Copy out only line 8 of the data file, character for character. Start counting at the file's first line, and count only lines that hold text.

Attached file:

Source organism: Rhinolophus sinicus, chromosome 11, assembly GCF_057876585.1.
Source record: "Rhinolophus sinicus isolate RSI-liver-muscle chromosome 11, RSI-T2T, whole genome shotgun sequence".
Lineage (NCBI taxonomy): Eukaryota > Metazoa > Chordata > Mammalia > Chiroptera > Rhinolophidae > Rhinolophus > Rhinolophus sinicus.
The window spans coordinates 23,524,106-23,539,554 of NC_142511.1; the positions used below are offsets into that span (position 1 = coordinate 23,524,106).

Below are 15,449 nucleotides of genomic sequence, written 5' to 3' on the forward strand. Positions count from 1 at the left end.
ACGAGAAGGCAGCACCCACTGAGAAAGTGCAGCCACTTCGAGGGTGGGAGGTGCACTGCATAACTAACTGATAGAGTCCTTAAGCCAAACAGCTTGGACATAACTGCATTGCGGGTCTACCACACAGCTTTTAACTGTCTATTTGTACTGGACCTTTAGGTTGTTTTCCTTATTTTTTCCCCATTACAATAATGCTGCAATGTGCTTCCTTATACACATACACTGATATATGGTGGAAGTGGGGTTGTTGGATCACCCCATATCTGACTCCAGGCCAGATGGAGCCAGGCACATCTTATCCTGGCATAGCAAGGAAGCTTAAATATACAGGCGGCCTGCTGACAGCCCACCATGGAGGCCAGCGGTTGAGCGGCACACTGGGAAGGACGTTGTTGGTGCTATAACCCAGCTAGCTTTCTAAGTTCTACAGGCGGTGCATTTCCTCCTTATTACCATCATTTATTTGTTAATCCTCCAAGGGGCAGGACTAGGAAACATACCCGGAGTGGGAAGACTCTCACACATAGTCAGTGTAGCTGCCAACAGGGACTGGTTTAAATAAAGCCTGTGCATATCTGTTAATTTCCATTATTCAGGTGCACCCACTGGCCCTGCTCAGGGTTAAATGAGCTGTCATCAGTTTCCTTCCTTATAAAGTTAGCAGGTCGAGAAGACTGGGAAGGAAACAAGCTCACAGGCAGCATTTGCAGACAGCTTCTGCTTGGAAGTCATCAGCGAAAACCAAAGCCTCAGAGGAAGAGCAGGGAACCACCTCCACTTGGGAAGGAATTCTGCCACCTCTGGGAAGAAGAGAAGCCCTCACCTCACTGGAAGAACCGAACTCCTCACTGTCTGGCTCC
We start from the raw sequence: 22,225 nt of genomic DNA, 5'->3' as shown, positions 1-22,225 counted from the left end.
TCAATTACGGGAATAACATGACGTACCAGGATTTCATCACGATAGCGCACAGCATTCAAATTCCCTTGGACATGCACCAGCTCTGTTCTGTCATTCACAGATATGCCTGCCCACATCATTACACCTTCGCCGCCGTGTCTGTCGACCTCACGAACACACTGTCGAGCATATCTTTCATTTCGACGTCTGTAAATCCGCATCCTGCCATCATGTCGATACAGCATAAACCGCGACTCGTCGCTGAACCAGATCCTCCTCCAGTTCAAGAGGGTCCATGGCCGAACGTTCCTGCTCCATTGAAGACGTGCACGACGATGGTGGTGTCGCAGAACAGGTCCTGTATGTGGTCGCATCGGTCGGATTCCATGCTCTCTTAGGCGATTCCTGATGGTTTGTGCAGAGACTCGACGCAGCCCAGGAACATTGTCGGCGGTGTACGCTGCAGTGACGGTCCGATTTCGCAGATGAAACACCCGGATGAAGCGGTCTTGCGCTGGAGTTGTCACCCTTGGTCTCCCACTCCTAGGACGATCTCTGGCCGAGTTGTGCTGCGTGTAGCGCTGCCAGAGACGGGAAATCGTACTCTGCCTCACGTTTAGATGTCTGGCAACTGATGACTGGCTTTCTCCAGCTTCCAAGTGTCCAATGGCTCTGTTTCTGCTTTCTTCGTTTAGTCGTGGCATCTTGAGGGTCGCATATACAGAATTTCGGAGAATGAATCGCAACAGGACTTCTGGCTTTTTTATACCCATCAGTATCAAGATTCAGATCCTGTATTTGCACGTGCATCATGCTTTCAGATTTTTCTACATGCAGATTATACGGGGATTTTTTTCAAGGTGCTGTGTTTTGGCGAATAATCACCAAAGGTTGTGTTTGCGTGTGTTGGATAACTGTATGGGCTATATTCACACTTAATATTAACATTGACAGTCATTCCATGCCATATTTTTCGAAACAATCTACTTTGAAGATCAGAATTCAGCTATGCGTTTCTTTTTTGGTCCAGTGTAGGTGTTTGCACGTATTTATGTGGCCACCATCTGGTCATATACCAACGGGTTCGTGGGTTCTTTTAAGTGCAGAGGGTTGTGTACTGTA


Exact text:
TCAATTACGGGAATAACATGACGTACCAGGATTTCATCACGATAGCGCACAGCATTCAAATTCCCTTGGACATGCACCAGCTCTGTTCTGTCATTCACAGATATGCCTGCCCACATCATTACACCTTCGCCGCCGTGTCTGTCGACCTCACGAACACACTGTCGAGCATATCTTTCATTTCGACGTCTGTAAATCCGCATCCTGCCATCATGTCGATACAGCATAAACCGCGACTCGTCGCTGAACCAGATCCTCCTCCAGTTCAAGAGGGTCCATGGCCGAACGTTCCTGCTCCATTGAAGACGTGCACGACGATGGTGGTGTCGCAGAACAGGTCCTGTATGTGGTCGCATCGGTCGGATTCCATGCTCTCTTAGGCGATTCCTGATGGTTTGTGCAGAGACTCGACGCAGCCCAGGAACATTGTCGGCGGTGTACGCTGCAGTGACGGTCCGATTTCGCAGATGAAACACCCGGATGAAGCGGTCTTGCGCTGGAGTTGTCACCCTTGGTCTCCCACTCCTAGGACGATCTCTGGCCGAGTTGTGCTGCGTGTAGCGCTGCCAGAGACGGGAAATCGTACTCTGCCTCACGTTTAGATGTCTGGCAACTGATGACTGGCTTTCTCCAGCTTCCAAGTGTCCAATGGCTCTGTTTCTGCTTTCTTCGTTTAGTCGTGGCATCTTGAGGGTCGCATATACAGAATTTCGGAGAATGAATCGCAACAGGACTTCTGGCTTTTTTATACCCATCAGTATCAAGATTCAGATCCTGTATTTGCACGTGCATCATGCTTTCAGATTTTTCTACATGCAGATTATACGGGGATTTTTTTCAAGGTGCTGTGTTTTGGCGAATAATCACCAAAGGTTGTGTTTGCGTGTGTTGGATAACTGTATGGGCTATATTCACACTTAATATTAACATTGACAGTCATTCCATGCCATATTTTTCGAAACAATCTACTTTGAAGATCAGAATTCAGCTATGCGTTTCTTTTTTGGTCCAGTGTAGGTGTTTGCACGTATTTATGTGGCCACCATCTGGTCATATACCAACGGGTTCGTGGGTTCTTTTAAGTGCAGAGGGTTGTGTACTGTA